Across all three countries, commercial farmers and smallholder farmers alike need access to high-quality certified seed. Tukula focuses on building partnerships with both domestic and international private sector seed companies and with government research stations to multiply high-quality seeds for two main reasons. The first is to make sure that these high-quality, often climate resilient and high yielding seeds, are available throughout the market and accessible by smallholder farmers located in rural areas. The second is to help ensure that these seeds are available at reasonable prices to both commercial and smallholder farmers. Seeds are the foundation to building any farm business at both the smallholder and commercial scale. Without quality seeds, farmers are disadvantaged from the start.
Strong infrastructure — including but not limited to roads, warehousing, and electricity — improves farmers’ and their family members’ access to markets and information. Once this happens, farmers have the opportunity to become business women and men — empowered to maximize their economic potential through agriculture.
Strategic partnerships with the Malawian government have facilitated investments in basic services in the proximity of the Anchor Farms, including the state-of-the-art health facilities near each farm and improved school blocks, which are run by local Ministry of Health and Education departments.
Over the long-run, a share of net profits from the Tukula farms will be reinvested into maintenance of existing basic service infrastructure as well as for new investments. Broad investments in local infrastructure enable commercial farms and smallholders to more easily access markets and services.
Local capacity development
Another thing we have noticed as we operate these farms is the need for more training for skilled laborers and farm managers. One of the most important functions of the Tukula Farming Company is job creation and development.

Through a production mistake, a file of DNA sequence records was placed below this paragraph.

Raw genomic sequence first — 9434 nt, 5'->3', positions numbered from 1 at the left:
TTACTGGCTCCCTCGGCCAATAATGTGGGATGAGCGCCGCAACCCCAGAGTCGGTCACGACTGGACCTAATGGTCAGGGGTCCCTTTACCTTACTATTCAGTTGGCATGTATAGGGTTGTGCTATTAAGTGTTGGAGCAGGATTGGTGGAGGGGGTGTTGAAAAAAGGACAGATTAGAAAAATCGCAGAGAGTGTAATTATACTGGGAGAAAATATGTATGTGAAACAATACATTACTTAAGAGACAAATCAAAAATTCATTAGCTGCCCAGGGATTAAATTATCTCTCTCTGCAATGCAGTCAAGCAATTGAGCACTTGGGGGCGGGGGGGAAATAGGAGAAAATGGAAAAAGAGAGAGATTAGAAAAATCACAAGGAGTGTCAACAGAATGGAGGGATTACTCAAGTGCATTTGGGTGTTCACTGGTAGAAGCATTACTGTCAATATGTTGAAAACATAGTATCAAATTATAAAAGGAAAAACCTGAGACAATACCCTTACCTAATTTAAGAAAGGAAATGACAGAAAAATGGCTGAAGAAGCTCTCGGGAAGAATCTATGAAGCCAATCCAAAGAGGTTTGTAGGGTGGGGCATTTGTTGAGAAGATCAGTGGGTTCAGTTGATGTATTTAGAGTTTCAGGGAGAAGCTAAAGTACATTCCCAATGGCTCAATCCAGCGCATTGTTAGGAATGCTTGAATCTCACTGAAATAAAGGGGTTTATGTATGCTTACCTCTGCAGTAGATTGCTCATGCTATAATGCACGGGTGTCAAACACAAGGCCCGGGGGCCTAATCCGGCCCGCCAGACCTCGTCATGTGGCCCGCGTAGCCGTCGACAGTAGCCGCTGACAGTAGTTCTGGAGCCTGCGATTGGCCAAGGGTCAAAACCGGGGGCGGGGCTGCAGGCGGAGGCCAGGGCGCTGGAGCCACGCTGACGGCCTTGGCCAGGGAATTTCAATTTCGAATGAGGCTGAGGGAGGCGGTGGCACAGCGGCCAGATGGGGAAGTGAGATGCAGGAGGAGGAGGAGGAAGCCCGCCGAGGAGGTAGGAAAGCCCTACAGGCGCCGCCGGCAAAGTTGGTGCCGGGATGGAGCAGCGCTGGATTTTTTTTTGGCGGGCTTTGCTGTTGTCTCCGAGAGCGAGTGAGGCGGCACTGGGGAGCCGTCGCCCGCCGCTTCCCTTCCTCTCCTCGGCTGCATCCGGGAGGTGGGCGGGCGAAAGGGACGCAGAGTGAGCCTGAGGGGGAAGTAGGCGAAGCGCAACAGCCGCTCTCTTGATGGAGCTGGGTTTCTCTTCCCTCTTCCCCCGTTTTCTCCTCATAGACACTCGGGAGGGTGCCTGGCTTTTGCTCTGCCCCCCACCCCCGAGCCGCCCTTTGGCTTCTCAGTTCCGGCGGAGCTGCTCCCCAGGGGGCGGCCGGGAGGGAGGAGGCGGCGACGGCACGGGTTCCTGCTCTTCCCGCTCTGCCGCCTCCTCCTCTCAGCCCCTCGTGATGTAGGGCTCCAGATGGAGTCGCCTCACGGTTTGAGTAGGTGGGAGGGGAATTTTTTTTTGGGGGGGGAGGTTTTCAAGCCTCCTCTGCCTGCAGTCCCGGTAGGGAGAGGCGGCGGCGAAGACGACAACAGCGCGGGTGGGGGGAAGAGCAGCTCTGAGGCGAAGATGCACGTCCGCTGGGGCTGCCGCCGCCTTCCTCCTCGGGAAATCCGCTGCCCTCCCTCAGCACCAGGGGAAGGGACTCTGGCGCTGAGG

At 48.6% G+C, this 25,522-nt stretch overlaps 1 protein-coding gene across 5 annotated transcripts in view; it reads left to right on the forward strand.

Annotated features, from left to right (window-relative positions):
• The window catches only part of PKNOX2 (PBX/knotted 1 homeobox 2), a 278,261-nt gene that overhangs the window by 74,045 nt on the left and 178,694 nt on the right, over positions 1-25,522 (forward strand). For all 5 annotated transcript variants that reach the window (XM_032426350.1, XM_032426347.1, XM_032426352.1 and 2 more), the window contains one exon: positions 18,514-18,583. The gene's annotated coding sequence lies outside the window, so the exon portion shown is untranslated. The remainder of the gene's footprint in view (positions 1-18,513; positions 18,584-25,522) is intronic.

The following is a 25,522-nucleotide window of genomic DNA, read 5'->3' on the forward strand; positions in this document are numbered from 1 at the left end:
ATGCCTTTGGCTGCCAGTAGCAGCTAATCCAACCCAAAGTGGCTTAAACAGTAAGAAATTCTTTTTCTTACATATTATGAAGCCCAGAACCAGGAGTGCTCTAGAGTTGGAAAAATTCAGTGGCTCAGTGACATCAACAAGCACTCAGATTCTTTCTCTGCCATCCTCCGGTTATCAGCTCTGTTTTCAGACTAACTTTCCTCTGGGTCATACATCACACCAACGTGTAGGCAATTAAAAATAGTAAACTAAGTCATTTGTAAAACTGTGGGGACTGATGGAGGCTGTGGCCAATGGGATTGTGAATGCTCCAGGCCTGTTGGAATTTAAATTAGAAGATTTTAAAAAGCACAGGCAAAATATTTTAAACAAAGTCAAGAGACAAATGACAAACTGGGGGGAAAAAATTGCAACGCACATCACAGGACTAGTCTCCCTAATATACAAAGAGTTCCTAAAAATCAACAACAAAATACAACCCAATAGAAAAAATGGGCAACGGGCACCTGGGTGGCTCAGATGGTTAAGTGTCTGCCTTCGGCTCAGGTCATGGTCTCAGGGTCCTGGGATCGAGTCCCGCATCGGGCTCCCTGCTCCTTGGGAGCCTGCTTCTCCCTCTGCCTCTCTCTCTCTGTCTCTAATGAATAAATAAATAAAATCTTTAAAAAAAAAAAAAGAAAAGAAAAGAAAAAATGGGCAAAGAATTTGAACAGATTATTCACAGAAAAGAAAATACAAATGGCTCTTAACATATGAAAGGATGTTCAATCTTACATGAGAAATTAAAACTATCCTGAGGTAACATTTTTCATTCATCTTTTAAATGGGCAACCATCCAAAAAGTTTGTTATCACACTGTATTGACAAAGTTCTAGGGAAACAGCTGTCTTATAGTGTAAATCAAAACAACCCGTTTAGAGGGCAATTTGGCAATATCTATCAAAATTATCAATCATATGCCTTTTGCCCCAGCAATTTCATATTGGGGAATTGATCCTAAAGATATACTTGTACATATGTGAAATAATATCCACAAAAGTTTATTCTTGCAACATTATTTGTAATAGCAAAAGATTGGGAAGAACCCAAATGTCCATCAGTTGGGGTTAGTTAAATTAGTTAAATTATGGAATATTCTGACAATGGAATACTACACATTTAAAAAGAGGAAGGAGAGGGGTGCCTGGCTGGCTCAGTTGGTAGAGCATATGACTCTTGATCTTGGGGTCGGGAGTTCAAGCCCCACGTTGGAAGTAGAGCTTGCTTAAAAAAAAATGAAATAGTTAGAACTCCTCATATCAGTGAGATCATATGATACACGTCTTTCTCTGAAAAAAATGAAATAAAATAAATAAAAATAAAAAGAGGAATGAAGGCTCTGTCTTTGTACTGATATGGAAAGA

In any given month, upwards of 70 full-time jobs and 500 part-time jobs exist on the company’s farms, with entry-level workers earning a wage at roughly 157 percent of the current government minimum wage. Everyone, including the entry-level workers, are farmers themselves, and by working on the commercial farm they receive exposure to and training in cutting-edge farming technologies.
Focusing on job creation and local capacity development along the entire agricultural value chain — maximizing opportunities to engage the more than 85 percent of the populations throughout the world — strengthens the economic standing of the sector as a whole.
The Anchor Farm model has been created to offer a new alternative type of agribusiness, merging the best of private-sector investment and development-sector investment. The model — which can be sustained by investments in local government institutions and profitable, sustainable businesses — builds enterprises focused on strengthening agricultural value chains. The Clinton Foundation’s work demonstrates that cross-sector social innovations can empower smallholder farmers with the resources needed to work themselves out of poverty.
Stakeholders across the agricultural value chain benefit when non-profits, governments, private companies, and farmers combine efforts with the larger goal of increasing production and revenues and strengthen markets.